Porcine deltacoronavirus causes acute diarrhoea and vomiting in infected pigs and can be fatal.
New research suggests the pathogen readily jumps between the cells of different species, including humans.
First detected in China in 2012, it shares characteristics with Sars (severe acute respiratory syndrome) and Mers (Middle East respiratory syndrome).
Sars was responsible for 774 deaths in 37 countries in 2002 and 2003, while an ongoing Mers outbreak in Saudi Arabia has so far led to more than 1,800 cases of infection and 708 associated deaths.
Concerns were first raised about porcine deltacoronavirus following an outbreak in the US in 2014.
The latest study, reported in the journal Proceedings of the National Academy of Sciences, shows how the virus targets a specific receptor molecule on the surface of cells lining the airways and digestive tract.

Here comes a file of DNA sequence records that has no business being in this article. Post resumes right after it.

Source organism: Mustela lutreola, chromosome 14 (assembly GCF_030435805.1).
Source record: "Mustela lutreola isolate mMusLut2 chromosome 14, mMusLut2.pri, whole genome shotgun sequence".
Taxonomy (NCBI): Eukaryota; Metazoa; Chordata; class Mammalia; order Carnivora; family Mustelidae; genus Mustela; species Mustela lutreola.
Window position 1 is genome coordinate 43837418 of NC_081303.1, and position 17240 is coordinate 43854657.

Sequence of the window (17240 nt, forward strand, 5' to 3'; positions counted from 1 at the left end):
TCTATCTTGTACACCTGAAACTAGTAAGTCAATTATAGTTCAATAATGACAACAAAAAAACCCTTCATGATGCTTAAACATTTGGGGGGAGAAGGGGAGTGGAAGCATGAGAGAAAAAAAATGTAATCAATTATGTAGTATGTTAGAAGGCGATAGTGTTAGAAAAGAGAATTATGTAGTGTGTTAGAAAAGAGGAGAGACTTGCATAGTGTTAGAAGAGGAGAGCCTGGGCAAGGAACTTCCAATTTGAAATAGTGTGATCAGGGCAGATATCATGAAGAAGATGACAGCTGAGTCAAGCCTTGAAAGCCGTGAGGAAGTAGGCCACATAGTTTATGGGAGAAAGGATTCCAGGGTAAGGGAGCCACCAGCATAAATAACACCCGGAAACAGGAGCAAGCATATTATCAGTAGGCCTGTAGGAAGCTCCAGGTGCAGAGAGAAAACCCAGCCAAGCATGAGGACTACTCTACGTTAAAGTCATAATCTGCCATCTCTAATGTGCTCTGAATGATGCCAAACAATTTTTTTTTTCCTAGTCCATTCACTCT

In laboratory tests, the virus bound to the receptor not only in pigs, as expected, but also chickens, cats and humans.
Lead researcher Dr Scott Kenney, from Ohio State University’s food animal health research programme, said: “A receptor is like a lock in the door.
“If the virus can pick the lock, it can get into the cell and potentially infect the host.
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“From that point, it’s just a matter of whether it can replicate within the cells and cause disease in those animals and humans.”
So far there are no known cases of the virus in humans.